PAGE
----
It’s a place for students to find their voice. For poets to slam, DJs to jam and loyal listeners to tune in.
In November 2011, Radio CUH started streaming 24/7 thanks to a handful of passionate faculty members and students who understood the value of an independent college radio station. Nearly 10 years later, the station is still going strong, broadcasting to listeners in Hawaii and around the globe.
And now the station is also getting some national recognition.
The College Radio Foundation recently named Radio CUH as a recipient of its Bret Grant Award, designed to help support college radio programming. The $2,000 grant can be used for equipment, licensing, continuing education or other expenses.
Tom Galli, a senior lecturer in Communication at Chaminade, helps oversee the radio station’s management. He said Radio CUH was the brainchild of Communications Professor Cliff Bieberly. “The technology to do streaming music was really ramping up. An online-only radio station was a possibility,” Galli said. “It was also something that our students were in interested in and would bring up.”
After a few tests, Radio CUH was officially launched on November 15, 2011.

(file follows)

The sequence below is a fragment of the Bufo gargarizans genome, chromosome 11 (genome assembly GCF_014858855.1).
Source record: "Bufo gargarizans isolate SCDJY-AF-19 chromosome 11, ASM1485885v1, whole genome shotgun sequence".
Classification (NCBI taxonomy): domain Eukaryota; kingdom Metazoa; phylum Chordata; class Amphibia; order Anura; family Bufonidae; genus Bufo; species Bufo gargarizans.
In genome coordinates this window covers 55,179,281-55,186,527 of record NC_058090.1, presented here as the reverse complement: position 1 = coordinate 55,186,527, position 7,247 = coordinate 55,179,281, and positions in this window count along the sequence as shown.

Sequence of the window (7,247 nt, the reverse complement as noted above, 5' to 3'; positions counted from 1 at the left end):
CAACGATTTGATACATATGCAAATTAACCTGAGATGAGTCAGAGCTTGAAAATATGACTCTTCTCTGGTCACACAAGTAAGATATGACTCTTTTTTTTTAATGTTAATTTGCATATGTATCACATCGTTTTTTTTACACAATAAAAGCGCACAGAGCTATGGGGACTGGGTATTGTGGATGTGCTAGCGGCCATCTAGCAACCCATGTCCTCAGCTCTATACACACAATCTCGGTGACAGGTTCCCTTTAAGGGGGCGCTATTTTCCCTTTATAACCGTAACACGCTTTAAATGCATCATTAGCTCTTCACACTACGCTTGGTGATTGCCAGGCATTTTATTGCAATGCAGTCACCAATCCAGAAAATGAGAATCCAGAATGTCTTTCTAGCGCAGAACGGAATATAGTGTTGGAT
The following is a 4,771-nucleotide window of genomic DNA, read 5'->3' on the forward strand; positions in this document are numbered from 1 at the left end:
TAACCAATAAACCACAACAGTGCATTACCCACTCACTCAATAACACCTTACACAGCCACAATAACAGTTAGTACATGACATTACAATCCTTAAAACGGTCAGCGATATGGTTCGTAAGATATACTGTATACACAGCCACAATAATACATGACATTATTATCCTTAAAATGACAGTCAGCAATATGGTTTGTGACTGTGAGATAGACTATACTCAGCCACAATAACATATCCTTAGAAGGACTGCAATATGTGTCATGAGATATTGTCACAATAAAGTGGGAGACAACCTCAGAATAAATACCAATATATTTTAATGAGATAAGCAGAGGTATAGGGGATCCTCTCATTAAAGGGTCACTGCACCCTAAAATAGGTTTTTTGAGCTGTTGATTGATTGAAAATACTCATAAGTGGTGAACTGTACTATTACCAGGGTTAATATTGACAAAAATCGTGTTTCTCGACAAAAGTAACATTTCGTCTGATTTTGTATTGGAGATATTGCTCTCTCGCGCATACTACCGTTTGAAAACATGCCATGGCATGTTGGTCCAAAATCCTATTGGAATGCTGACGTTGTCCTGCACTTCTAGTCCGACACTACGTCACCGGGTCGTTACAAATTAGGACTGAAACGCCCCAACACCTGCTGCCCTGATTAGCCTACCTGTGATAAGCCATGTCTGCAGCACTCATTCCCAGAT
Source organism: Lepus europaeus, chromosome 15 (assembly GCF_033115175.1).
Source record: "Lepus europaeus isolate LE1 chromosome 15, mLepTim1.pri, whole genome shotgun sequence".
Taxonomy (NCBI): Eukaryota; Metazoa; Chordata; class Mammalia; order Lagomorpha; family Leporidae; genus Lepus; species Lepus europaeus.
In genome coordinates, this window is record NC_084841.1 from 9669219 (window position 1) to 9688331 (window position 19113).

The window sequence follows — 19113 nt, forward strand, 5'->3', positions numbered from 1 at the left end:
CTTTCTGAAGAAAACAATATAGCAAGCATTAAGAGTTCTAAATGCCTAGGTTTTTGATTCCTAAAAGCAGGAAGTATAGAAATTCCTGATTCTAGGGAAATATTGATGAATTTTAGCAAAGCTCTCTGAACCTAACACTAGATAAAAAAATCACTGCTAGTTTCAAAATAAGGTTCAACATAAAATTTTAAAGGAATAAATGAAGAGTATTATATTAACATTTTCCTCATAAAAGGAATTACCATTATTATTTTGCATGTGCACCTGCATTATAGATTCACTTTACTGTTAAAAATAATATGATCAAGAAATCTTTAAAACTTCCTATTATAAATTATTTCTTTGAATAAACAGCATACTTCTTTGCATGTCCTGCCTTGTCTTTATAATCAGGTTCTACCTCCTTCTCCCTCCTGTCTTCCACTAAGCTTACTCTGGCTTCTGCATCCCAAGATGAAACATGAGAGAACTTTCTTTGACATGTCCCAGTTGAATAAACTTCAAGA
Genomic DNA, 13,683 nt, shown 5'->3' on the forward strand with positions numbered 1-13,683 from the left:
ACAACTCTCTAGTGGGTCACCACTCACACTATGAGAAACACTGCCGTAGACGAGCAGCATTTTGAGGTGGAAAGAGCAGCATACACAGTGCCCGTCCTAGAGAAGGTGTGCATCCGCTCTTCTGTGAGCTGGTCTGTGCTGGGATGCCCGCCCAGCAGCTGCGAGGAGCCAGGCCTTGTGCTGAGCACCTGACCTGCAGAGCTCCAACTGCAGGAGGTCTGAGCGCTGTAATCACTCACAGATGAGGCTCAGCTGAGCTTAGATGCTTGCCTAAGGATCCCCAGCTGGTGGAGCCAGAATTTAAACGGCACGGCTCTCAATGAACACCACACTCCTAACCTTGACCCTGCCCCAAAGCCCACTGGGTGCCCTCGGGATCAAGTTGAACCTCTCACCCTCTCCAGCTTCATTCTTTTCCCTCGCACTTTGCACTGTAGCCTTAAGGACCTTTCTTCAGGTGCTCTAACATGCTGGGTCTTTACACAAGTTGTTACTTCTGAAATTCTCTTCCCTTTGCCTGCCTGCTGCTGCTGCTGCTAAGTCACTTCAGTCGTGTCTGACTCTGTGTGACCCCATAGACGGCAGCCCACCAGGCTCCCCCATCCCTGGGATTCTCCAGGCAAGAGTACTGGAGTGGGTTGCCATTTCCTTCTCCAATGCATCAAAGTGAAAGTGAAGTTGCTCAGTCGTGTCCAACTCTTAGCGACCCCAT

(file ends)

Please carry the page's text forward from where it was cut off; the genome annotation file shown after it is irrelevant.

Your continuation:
The initial music library consisted of a few professors’ CD collections. At first, just a few students participated. Fast forward a decade, and Radio CUH has a library of over 100,000 songs and is getting an average of 500 new songs a week from music distributors. It’s also gained a loyal following, with fans tuning in from as far away as Nevada and Micronesia to hear DJs take to the microphone.
Galli described the station’s programming as “eclectic.”
“Students play what they want. We have a wide range of genres, much of it very new,” he said, in a recent interview. “Part of the promise of college radio is that there’s no commercial pressure so the idea of adhering to consistency of programming is somewhat anathema to the ideal.”
In addition to music, Radio CUH has teamed up with professors and departments on special projects.
Every year, for example, the station partners with the English department to stream a slam poetry festival presented by Chaminade and Kaimuki High students. Several professors have also worked with the station on special pre-recorded readings of poetry or personal essays exploring certain topics.
Galli said the number of student DJs fluctuates each semester.
Students can participate in their free time or learn there as part of a three-credit elective (COM361). Prospective DJs can expect hands-on training on the system and a test to ensure they understand the responsibilities and liabilities the radio station is subject to. COM361 is offered every semester.
“College radio is supposed to be an alternative to commercial radio and our DJs embody that,” Galli said. The station’s DJs, he added, “can practice skills to make them more effective presenters, expand their musical horizons, record demo reels if they seek a career in broadcasting, and have a good time.”